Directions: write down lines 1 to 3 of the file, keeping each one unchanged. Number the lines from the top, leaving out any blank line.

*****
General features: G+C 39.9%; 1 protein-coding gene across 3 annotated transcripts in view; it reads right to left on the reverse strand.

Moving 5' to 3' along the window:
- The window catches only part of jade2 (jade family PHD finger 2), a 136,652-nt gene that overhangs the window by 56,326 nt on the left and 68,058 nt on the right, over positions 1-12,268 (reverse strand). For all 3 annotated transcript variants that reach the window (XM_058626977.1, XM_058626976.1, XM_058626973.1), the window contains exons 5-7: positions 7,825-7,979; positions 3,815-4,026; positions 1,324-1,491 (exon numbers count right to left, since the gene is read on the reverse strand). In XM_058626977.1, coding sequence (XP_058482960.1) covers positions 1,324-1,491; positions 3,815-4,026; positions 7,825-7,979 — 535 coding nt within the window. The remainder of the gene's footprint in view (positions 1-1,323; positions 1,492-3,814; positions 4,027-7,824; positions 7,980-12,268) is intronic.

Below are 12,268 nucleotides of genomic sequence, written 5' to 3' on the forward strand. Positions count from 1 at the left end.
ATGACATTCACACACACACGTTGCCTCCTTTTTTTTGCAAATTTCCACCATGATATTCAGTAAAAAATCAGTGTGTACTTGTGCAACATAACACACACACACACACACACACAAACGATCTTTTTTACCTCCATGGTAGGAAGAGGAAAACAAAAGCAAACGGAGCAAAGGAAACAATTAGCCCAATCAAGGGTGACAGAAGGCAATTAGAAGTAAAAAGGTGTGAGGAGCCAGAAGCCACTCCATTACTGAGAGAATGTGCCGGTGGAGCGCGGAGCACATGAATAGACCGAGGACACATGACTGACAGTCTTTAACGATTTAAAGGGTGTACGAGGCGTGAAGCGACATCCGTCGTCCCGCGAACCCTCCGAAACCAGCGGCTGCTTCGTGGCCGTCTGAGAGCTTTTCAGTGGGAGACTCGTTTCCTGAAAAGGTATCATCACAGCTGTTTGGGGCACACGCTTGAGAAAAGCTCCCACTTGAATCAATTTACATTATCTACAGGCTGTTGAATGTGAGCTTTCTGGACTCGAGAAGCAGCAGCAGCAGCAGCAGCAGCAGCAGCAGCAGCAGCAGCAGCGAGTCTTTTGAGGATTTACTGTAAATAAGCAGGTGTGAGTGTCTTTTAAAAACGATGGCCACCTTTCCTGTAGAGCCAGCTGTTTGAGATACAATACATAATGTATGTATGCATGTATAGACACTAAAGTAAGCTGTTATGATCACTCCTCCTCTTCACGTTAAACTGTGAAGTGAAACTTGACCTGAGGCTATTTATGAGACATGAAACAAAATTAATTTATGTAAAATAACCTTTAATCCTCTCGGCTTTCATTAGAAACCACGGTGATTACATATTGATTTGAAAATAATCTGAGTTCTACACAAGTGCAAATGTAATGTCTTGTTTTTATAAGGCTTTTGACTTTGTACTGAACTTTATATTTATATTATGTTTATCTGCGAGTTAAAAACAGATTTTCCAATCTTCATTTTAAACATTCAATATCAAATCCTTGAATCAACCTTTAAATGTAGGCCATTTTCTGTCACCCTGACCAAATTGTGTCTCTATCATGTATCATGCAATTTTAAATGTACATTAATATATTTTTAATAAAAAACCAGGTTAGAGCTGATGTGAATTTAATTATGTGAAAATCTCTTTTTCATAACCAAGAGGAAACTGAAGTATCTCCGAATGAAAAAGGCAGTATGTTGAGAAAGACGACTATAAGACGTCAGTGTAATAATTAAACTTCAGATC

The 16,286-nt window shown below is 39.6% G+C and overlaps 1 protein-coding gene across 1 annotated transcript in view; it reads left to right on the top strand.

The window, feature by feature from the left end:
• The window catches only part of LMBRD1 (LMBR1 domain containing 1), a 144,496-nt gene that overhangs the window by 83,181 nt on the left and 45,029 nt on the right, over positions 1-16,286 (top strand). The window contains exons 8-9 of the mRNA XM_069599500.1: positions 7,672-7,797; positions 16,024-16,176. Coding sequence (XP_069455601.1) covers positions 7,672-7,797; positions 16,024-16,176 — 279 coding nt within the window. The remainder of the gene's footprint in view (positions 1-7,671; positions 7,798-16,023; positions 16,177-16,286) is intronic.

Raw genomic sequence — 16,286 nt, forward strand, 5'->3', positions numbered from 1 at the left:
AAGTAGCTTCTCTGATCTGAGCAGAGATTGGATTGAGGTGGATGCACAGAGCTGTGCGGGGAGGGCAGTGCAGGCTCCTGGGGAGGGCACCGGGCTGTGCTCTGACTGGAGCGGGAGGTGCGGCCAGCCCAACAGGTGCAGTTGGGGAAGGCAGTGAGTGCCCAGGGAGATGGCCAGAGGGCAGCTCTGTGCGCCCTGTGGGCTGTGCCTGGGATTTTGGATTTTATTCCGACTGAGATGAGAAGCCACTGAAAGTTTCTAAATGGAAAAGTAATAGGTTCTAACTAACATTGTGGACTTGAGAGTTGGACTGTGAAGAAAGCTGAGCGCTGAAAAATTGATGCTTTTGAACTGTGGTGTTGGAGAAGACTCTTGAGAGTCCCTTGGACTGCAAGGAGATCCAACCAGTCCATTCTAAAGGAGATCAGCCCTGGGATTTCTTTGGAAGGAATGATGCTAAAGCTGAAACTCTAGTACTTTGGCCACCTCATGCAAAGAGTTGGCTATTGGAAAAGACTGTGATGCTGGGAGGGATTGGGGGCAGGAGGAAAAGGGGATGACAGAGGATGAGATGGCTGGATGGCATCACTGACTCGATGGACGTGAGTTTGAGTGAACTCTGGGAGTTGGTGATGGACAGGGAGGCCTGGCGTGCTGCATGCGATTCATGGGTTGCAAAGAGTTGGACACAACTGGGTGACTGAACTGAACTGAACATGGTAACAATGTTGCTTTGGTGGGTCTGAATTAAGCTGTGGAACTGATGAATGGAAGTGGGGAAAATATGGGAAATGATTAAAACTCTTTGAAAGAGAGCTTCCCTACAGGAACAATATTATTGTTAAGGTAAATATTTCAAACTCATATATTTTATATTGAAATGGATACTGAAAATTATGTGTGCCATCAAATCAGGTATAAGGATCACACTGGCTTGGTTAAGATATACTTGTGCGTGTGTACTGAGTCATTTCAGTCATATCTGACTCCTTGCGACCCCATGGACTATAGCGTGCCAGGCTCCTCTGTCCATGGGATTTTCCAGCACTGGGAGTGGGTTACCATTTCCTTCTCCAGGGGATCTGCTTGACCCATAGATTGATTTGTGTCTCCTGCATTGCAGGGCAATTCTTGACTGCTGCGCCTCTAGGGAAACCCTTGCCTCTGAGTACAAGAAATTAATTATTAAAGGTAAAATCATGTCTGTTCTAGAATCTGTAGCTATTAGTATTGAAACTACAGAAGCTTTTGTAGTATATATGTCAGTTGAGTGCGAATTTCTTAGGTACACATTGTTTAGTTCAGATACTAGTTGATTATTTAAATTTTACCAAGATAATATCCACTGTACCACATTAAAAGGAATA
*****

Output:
General features: G+C 39.9%; 1 protein-coding gene across 3 annotated transcripts in view; it reads right to left on the reverse strand.

Moving 5' to 3' along the window:
- The window catches only part of jade2 (jade family PHD finger 2), a 136,652-nt gene that overhangs the window by 56,326 nt on the left and 68,058 nt on the right, over positions 1-12,268 (reverse strand). For all 3 annotated transcript variants that reach the window (XM_058626977.1, XM_058626976.1, XM_058626973.1), the window contains exons 5-7: positions 7,825-7,979; positions 3,815-4,026; positions 1,324-1,491 (exon numbers count right to left, since the gene is read on the reverse strand). In XM_058626977.1, coding sequence (XP_058482960.1) covers positions 1,324-1,491; positions 3,815-4,026; positions 7,825-7,979 — 535 coding nt within the window. The remainder of the gene's footprint in view (positions 1-1,323; positions 1,492-3,814; positions 4,027-7,824; positions 7,980-12,268) is intronic.